4 Both the FTC and HHS incorporated the standard for how information may be secured set out in the HHS guidance issued April 17, 2009. See 74 Fed. Reg. 19,006 (April 27, 2009). Acceptable security measures include encryption and destruction such that the protected health information is unusable, unreadable, or indecipherable to unauthorized individuals.

5 Notification must be provided by written notice sent via first-class mail to the last known address of the individual. However, if a reasonable effort is made to contact all affected individuals, and the notifying entity finds that contact information of 10 or more individuals is insufficient or out of date, then notice must be made through another form that it is reasonably calculated to reach the affected individuals. Substitute notice may consist of: (1) a conspicuous posting for a period of 90 days on the home page of the notifier's website; or (2) through major print or broadcast media. The notice must include a description of what happened, including the date of the breach and the date of discovery; a description of the types of unsecured PHR involved; steps individuals should take to protect themselves; a description of what the breached entity is doing to investigate, mitigate, and prevent future harm; and contact procedures for affected individuals to ask questions, including a toll-free telephone number, email address, website, or postal address.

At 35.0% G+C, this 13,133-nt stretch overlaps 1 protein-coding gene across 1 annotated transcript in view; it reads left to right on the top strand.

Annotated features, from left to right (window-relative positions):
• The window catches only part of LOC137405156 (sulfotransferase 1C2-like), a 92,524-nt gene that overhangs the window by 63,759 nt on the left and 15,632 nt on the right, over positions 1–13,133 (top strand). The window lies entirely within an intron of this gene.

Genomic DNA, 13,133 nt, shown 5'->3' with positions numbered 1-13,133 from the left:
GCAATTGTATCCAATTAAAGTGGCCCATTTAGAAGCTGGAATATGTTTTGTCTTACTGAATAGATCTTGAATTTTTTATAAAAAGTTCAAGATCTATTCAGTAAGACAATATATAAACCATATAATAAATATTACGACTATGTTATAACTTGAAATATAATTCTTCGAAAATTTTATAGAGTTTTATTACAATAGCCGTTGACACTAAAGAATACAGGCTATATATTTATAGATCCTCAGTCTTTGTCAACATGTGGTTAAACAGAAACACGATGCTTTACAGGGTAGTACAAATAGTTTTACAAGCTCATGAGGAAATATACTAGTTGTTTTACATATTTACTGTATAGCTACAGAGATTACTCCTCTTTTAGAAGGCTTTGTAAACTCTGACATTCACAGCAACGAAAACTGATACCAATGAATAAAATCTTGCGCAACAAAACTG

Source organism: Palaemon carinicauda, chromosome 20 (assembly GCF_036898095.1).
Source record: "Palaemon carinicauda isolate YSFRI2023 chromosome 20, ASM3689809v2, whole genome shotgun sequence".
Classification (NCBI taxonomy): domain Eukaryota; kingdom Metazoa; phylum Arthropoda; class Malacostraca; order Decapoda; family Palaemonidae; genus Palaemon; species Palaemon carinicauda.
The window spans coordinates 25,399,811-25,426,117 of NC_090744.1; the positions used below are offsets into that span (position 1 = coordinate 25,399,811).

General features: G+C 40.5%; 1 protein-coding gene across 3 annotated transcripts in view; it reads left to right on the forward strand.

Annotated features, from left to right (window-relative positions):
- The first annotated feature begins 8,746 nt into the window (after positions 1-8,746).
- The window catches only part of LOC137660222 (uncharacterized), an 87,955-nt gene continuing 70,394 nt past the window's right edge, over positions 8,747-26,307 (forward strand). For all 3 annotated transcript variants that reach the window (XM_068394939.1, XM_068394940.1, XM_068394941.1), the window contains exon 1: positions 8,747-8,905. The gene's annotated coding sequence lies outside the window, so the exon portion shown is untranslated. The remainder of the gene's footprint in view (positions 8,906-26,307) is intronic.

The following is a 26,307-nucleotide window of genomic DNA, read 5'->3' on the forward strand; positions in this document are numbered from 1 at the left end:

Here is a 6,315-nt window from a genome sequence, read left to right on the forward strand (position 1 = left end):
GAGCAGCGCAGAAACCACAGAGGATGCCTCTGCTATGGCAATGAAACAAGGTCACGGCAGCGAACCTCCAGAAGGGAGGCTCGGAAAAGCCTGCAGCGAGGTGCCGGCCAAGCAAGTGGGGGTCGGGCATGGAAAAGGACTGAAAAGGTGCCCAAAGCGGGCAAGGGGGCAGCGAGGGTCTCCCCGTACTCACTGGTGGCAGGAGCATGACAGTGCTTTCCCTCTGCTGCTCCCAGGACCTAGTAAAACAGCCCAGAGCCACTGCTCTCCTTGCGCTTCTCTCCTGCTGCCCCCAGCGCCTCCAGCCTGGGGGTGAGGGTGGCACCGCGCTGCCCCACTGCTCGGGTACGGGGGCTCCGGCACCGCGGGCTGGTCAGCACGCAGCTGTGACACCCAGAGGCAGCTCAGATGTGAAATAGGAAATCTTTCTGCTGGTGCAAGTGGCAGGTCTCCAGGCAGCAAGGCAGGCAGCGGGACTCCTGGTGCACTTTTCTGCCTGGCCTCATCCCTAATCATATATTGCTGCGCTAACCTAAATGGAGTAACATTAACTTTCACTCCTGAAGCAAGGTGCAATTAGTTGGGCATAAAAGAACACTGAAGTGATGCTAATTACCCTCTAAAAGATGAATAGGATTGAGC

6 Like the FTC rule, the HHS rule only requires notification of media when 500 or more affected individuals are residents of the same jurisdiction or state.

7 Identical to what the FTC rule requires for breaches involving less than 500 individuals, HHS requires that a log of breaches be maintained and provided to HHS each calendar year.

8 45 C.F.R. §164.402

9 It is important to note that the new rule does not relieve HIPAA-covered entities and business associates from their previous HIPAA compliance obligations. Thus, they must comply both with this new rule and the HIPAA security rule.

10 The ARRA provides that state breach notification laws are preempted by the FTC and HHS rules. However, preemption only applies to the extent that the requirements imposed by the state laws are contrary to those imposed by the new rules. The reality is that many state laws impose more detailed notification requirements than those mandated by the FTC and HHS rules; these requirements, such as specific language that must be contained in the notifications and provision of additional notice to the applicable state Attorneys General office, are arguably not contrary to, and thus not preempted by, the FTC and HHS rules.